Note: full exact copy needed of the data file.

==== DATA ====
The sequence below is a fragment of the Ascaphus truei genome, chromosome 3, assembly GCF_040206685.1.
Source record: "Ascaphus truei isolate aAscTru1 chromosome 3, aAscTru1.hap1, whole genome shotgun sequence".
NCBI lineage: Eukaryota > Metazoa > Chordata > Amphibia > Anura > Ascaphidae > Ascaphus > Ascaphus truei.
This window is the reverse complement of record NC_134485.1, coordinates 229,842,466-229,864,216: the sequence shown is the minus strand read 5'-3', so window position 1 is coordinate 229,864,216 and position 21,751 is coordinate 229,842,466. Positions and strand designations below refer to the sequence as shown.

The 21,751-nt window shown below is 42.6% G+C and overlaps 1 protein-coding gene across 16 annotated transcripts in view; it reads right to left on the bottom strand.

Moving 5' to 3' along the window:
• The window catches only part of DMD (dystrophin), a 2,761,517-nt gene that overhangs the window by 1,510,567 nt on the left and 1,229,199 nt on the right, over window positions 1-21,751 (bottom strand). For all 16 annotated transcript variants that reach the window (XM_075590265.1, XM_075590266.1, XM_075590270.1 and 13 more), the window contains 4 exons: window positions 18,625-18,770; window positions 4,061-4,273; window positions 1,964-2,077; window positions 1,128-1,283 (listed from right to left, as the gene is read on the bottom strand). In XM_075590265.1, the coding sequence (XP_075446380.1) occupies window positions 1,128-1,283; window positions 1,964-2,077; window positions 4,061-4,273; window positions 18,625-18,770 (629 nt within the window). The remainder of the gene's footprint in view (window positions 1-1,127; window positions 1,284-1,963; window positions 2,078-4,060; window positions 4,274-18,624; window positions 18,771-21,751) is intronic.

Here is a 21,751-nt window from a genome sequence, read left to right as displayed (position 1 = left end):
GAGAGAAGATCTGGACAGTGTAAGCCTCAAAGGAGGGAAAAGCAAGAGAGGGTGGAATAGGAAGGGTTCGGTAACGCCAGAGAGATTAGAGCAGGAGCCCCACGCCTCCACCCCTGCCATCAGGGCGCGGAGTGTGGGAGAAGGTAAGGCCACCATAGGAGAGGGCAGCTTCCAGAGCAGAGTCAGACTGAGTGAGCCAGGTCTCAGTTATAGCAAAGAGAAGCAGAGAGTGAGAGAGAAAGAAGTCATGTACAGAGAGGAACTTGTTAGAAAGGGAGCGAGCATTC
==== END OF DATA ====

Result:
The sequence below is a fragment of the Ascaphus truei genome, chromosome 3, assembly GCF_040206685.1.
Source record: "Ascaphus truei isolate aAscTru1 chromosome 3, aAscTru1.hap1, whole genome shotgun sequence".
NCBI lineage: Eukaryota > Metazoa > Chordata > Amphibia > Anura > Ascaphidae > Ascaphus > Ascaphus truei.
This window is the reverse complement of record NC_134485.1, coordinates 229,842,466-229,864,216: the sequence shown is the minus strand read 5'-3', so window position 1 is coordinate 229,864,216 and position 21,751 is coordinate 229,842,466. Positions and strand designations below refer to the sequence as shown.

The 21,751-nt window shown below is 42.6% G+C and overlaps 1 protein-coding gene across 16 annotated transcripts in view; it reads right to left on the bottom strand.

Moving 5' to 3' along the window:
• The window catches only part of DMD (dystrophin), a 2,761,517-nt gene that overhangs the window by 1,510,567 nt on the left and 1,229,199 nt on the right, over window positions 1-21,751 (bottom strand). For all 16 annotated transcript variants that reach the window (XM_075590265.1, XM_075590266.1, XM_075590270.1 and 13 more), the window contains 4 exons: window positions 18,625-18,770; window positions 4,061-4,273; window positions 1,964-2,077; window positions 1,128-1,283 (listed from right to left, as the gene is read on the bottom strand). In XM_075590265.1, the coding sequence (XP_075446380.1) occupies window positions 1,128-1,283; window positions 1,964-2,077; window positions 4,061-4,273; window positions 18,625-18,770 (629 nt within the window). The remainder of the gene's footprint in view (window positions 1-1,127; window positions 1,284-1,963; window positions 2,078-4,060; window positions 4,274-18,624; window positions 18,771-21,751) is intronic.

Here is a 21,751-nt window from a genome sequence, read left to right as displayed (position 1 = left end):
GAGAGAAGATCTGGACAGTGTAAGCCTCAAAGGAGGGAAAAGCAAGAGAGGGTGGAATAGGAAGGGTTCGGTAACGCCAGAGAGATTAGAGCAGGAGCCCCACGCCTCCACCCCTGCCATCAGGGCGCGGAGTGTGGGAGAAGGTAAGGCCACCATAGGAGAGGGCAGCTTCCAGAGCAGAGTCAGACTGAGTGAGCCAGGTCTCAGTTATAGCAAAGAGAAGCAGAGAGTGAGAGAGAAAGAAGTCATGTACAGAGAGGAACTTGTTAGAAAGGGAGCGAGCATTC